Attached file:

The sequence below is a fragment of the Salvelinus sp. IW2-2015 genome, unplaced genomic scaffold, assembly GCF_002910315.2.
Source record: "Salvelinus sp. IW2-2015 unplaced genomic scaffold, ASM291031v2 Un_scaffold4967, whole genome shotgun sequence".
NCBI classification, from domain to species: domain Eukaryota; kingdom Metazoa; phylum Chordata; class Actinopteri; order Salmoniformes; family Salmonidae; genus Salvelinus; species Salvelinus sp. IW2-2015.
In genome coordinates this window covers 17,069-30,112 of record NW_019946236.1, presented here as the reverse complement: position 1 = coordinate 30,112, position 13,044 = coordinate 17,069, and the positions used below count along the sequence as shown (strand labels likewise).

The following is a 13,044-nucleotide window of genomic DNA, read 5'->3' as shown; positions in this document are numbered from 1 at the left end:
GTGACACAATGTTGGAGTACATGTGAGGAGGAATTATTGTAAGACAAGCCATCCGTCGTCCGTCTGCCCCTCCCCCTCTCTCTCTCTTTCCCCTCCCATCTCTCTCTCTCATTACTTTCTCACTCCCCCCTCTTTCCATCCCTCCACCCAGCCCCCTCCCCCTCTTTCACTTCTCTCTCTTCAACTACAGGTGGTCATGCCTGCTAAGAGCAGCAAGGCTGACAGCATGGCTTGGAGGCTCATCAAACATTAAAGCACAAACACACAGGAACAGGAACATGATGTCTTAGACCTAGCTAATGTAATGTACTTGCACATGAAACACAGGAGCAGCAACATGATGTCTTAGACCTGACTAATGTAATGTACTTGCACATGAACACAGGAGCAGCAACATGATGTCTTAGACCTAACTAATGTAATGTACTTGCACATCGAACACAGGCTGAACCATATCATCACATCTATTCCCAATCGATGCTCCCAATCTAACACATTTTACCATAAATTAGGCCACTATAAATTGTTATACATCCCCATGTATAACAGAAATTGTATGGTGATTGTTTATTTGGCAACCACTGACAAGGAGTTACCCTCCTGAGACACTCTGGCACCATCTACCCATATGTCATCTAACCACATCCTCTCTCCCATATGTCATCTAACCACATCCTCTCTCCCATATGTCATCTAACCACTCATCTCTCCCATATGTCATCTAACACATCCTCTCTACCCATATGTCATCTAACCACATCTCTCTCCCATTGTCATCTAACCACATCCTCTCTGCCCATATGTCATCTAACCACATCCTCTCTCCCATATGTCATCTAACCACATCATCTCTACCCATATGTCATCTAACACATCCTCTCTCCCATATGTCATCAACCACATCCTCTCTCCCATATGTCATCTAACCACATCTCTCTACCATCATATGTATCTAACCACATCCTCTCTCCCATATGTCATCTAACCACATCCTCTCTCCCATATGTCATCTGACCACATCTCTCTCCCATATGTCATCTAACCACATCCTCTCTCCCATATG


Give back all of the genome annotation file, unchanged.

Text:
The sequence below is a fragment of the Salvelinus sp. IW2-2015 genome, unplaced genomic scaffold, assembly GCF_002910315.2.
Source record: "Salvelinus sp. IW2-2015 unplaced genomic scaffold, ASM291031v2 Un_scaffold4967, whole genome shotgun sequence".
NCBI classification, from domain to species: domain Eukaryota; kingdom Metazoa; phylum Chordata; class Actinopteri; order Salmoniformes; family Salmonidae; genus Salvelinus; species Salvelinus sp. IW2-2015.
In genome coordinates this window covers 17,069-30,112 of record NW_019946236.1, presented here as the reverse complement: position 1 = coordinate 30,112, position 13,044 = coordinate 17,069, and the positions used below count along the sequence as shown (strand labels likewise).

The following is a 13,044-nucleotide window of genomic DNA, read 5'->3' as shown; positions in this document are numbered from 1 at the left end:
GTGACACAATGTTGGAGTACATGTGAGGAGGAATTATTGTAAGACAAGCCATCCGTCGTCCGTCTGCCCCTCCCCCTCTCTCTCTCTTTCCCCTCCCATCTCTCTCTCTCATTACTTTCTCACTCCCCCCTCTTTCCATCCCTCCACCCAGCCCCCTCCCCCTCTTTCACTTCTCTCTCTTCAACTACAGGTGGTCATGCCTGCTAAGAGCAGCAAGGCTGACAGCATGGCTTGGAGGCTCATCAAACATTAAAGCACAAACACACAGGAACAGGAACATGATGTCTTAGACCTAGCTAATGTAATGTACTTGCACATGAAACACAGGAGCAGCAACATGATGTCTTAGACCTGACTAATGTAATGTACTTGCACATGAACACAGGAGCAGCAACATGATGTCTTAGACCTAACTAATGTAATGTACTTGCACATCGAACACAGGCTGAACCATATCATCACATCTATTCCCAATCGATGCTCCCAATCTAACACATTTTACCATAAATTAGGCCACTATAAATTGTTATACATCCCCATGTATAACAGAAATTGTATGGTGATTGTTTATTTGGCAACCACTGACAAGGAGTTACCCTCCTGAGACACTCTGGCACCATCTACCCATATGTCATCTAACCACATCCTCTCTCCCATATGTCATCTAACCACATCCTCTCTCCCATATGTCATCTAACCACTCATCTCTCCCATATGTCATCTAACACATCCTCTCTACCCATATGTCATCTAACCACATCTCTCTCCCATTGTCATCTAACCACATCCTCTCTGCCCATATGTCATCTAACCACATCCTCTCTCCCATATGTCATCTAACCACATCATCTCTACCCATATGTCATCTAACACATCCTCTCTCCCATATGTCATCAACCACATCCTCTCTCCCATATGTCATCTAACCACATCTCTCTACCATCATATGTATCTAACCACATCCTCTCTCCCATATGTCATCTAACCACATCCTCTCTCCCATATGTCATCTGACCACATCTCTCTCCCATATGTCATCTAACCACATCCTCTCTCCCATATG